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Krabbe disease
ICD-10 E752
ICD-9 330.0
OMIM 245200
DiseasesDB 29468
MedlinePlus [1]
eMedicine ped/2892
MeSH {{{MeshNumber}}}

Krabbe disease


Worldwide, Krabbe disease occurs in about 1 in 100,000–200,000 births. A higher incidence (6 cases per 1,000 live births) has been reported in a few isolated communities in Israel.


Krabbe disease is caused by mutations in the GALC gene, which causes a deficiency of an enzyme called galactosylceramidase. The buildup of undigested fats affects the growth of the nerve’s protective myelin sheath (the covering that insulates many nerves) and causes severe degeneration of mental and motor skills. As part of a group of disorders known as leukodystrophies, Krabbe disease results from the imperfect growth and development of myelin. myelin (mī'ə-lĭn) Pronunciation Key A whitish, fatty substance that forms a sheath around many vertebrate nerve fibers. Myelin insulates the nerves and permits the rapid transmission of nerve impulses. The white matter of the brain is composed of nerve fibers covered in myelin.


Infants with Krabbe disease are normal at birth. Symptoms begin between the ages of 3 and 6 months with irritability, inexplicable crying, fevers, limb stiffness, seizures, feeding difficulties, vomiting, and slowing of mental and motor development. Other symptoms include muscle weakness, spasticity, deafness, optic atrophy and blindness, paralysis, and difficulty when swallowing. Prolonged weight loss may also occur. There are also juvenile- and adult-onset cases of Krabbe disease, which have similar symptoms but slower progression.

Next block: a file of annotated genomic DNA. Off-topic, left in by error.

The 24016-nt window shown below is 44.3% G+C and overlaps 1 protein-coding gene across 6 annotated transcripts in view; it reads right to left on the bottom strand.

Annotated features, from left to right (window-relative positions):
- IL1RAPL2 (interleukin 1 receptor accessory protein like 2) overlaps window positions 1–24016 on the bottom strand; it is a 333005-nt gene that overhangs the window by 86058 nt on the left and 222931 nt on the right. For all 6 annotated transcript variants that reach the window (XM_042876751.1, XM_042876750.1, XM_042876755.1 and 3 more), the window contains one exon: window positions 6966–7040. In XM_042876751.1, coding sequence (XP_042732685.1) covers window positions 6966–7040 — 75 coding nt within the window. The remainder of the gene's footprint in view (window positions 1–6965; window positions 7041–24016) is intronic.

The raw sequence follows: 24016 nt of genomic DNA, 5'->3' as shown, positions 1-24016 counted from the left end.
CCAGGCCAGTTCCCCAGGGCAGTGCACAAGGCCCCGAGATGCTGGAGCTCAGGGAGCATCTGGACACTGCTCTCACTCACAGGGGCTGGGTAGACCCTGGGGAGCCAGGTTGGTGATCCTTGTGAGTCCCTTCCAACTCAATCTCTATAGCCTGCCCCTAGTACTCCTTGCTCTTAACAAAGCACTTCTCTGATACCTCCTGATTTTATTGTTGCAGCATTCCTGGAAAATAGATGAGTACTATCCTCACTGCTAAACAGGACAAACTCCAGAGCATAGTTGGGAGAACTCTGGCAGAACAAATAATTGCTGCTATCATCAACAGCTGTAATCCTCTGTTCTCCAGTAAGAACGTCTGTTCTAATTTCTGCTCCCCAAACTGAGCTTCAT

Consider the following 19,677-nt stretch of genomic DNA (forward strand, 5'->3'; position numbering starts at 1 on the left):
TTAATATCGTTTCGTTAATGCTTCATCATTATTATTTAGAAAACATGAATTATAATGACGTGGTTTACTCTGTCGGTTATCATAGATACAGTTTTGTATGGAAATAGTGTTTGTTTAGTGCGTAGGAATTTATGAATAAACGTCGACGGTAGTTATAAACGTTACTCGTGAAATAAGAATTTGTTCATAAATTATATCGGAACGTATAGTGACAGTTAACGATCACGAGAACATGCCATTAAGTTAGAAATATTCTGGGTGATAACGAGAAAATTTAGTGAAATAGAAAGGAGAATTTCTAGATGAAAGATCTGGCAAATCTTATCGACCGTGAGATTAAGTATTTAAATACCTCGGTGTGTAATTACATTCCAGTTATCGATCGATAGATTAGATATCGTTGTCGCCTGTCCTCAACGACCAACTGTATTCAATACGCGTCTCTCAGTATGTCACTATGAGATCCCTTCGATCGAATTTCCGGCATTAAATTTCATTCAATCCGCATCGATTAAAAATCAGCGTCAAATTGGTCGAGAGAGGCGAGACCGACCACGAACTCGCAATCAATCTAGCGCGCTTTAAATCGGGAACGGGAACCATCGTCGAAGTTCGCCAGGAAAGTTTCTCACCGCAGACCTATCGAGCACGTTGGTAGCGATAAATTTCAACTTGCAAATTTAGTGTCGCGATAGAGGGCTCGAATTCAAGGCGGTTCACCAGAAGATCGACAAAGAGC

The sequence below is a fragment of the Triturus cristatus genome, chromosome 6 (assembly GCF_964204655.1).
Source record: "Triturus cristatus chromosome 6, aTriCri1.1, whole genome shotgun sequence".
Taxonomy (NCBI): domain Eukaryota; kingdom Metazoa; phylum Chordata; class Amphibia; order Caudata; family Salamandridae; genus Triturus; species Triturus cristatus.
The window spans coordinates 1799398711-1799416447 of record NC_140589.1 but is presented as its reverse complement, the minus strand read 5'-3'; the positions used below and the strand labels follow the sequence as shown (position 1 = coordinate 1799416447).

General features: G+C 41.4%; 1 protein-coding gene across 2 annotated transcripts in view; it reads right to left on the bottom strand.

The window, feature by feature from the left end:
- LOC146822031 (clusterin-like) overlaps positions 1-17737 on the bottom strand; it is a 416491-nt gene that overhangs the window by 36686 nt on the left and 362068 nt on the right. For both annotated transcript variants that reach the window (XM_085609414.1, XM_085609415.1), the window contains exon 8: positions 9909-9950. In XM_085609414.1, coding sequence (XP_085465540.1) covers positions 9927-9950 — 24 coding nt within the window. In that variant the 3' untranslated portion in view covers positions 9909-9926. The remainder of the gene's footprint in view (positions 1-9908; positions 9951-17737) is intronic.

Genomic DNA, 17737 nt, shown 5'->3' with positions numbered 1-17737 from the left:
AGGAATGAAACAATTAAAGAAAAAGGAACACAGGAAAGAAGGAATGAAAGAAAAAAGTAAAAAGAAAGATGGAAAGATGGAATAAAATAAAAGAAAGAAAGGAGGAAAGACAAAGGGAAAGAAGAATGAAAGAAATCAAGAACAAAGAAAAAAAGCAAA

The disease may be diagnosed by its characteristic grouping of certain cells, nerve demyelination and degeneration, and destruction of brain cells.


Although there is no cure for Krabbe disease, bone marrow transplantation has been shown to benefit mild cases early in the course of the disease. Generally, treatment for the disorder is symptomatic and supportive. Physical therapy may help maintain or increase muscle tone and circulation. A recent study in the New England Journal of Medicine reports that cord blood transplants have been successful in stopping the disease as long as they are given before overt symptoms appear. [1]


In infants, the disease is generally fatal before age 2. Patients with a later onset form of the disease have a milder course of the disease and live significantly longer.


Former Buffalo Bills quarterback Jim Kelly has been a leader in gaining recognition and research funding for the disease, following the diagnosis of his son, Hunter, with Krabbe disease in 1997. Hunter Kelly died of the disease August 5, 2005 at the age of 8. He was the longest known living survivor of infantile Krabbe disease.

Wikipedia links


  1. Maria L. Escolar, Michele D. Poe, James M. Provenzale, Karen C. Richards, June Allison, Susan Wood, David A. Wenger, Daniel Pietryga, Donna Wall, Martin Champagne, Richard Morse, William Krivit, and Joanne Kurtzberg (2005). Transplantation of Umbilical-Cord Blood in Babies with Infantile Krabbe's Disease. New England Journal of Medicine (20): 2069-2081.

This article incorporates public domain text from The U.S. National Library of Medicine and the National Institute of Neurological Disorders and Stroke. [2]

External links

de:Morbus Krabbe
fr:Maladie de Krabbe
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